friendnet's repair services. One plan we've discussed would be to have
client nodes build a "manifest" of repaircaps and submit it to a central
service. The service would maintain those files until the client
replaced the manifest with a new version. (this would bypass the #308
problem, by performing traversal on the client, but would still hit the
can-only-repair-mutable-writecaps problem). So, some of these goals must
be deferred.


Now, the "repair service" design that we've considered, the kind that
would live inside a tahoe client node and work on the behalf of a single
local user, would probably look like this:

 * use a persistent data structure (probably SQLite), to track history
   and manage event scheduling across node reboots

 * periodically (perhaps weekly), do a "deep-check --add-lease" on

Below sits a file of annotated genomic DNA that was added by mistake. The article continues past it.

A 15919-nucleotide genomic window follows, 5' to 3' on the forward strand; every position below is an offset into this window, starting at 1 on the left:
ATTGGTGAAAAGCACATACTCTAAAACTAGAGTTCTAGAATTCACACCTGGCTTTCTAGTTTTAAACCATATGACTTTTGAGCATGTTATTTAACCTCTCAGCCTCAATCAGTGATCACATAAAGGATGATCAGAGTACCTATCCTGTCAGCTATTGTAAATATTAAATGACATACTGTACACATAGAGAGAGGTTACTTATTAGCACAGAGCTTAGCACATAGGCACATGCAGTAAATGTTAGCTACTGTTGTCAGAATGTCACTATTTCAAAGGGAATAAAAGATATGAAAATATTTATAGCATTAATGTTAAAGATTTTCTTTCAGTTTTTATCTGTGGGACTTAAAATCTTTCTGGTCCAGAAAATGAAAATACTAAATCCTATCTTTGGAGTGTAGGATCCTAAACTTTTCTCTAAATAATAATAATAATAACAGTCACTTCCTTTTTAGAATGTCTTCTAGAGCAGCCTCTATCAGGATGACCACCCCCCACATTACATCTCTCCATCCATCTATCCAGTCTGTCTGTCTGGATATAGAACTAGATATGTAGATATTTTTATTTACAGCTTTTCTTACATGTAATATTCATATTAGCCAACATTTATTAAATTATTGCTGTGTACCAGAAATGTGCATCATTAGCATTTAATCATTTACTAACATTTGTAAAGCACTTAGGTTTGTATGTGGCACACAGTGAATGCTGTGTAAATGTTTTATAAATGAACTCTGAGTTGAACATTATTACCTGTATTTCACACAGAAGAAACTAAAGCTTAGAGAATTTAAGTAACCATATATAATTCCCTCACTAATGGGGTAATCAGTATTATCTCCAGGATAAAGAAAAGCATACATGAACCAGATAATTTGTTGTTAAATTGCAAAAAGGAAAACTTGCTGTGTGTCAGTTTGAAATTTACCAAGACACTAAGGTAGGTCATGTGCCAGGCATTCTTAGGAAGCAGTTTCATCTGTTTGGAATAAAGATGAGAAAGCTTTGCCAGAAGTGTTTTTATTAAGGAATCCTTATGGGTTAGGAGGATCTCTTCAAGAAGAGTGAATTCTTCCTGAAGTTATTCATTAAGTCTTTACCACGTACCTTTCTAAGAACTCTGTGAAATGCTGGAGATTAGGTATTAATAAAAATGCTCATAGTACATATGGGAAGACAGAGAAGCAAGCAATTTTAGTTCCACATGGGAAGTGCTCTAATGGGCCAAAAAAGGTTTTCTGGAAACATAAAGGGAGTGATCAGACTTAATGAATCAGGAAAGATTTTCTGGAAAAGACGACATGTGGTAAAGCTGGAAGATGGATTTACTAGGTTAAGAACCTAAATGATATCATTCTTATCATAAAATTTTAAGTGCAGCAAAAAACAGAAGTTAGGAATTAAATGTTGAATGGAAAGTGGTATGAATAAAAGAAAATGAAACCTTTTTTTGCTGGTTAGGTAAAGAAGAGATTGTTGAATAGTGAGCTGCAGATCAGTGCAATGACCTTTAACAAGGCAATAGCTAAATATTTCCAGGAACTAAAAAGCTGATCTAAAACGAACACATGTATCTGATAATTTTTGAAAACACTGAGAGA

certain rootcaps, as named by tahoe.cfg . Keep track of which
   dirnodes have been visited, to avoid losing too much progress when a
   node bounce occurs during the scan.

 * occasionally do a "check --verify" to run the Verifier on each file,
   probably as a random sampling, to confirm that share data is still
   retrievable and intact. This is significantly more bandwidth
   intensive than merely sending "do you have share" queries (even more
   intensive than regular download, since it usually downloads all N
   shares, not just k). So it must be rate-limited and balanced against
   other needs.

 * record damaged files in the DB. Maybe record a deep-size value for
   quick queries. Maybe record information about all files.

 * a separate process would examine the records of damaged files, sort
   the weakest ones to the top, apply repair policy to decide which
   should be repaired, and begin repair work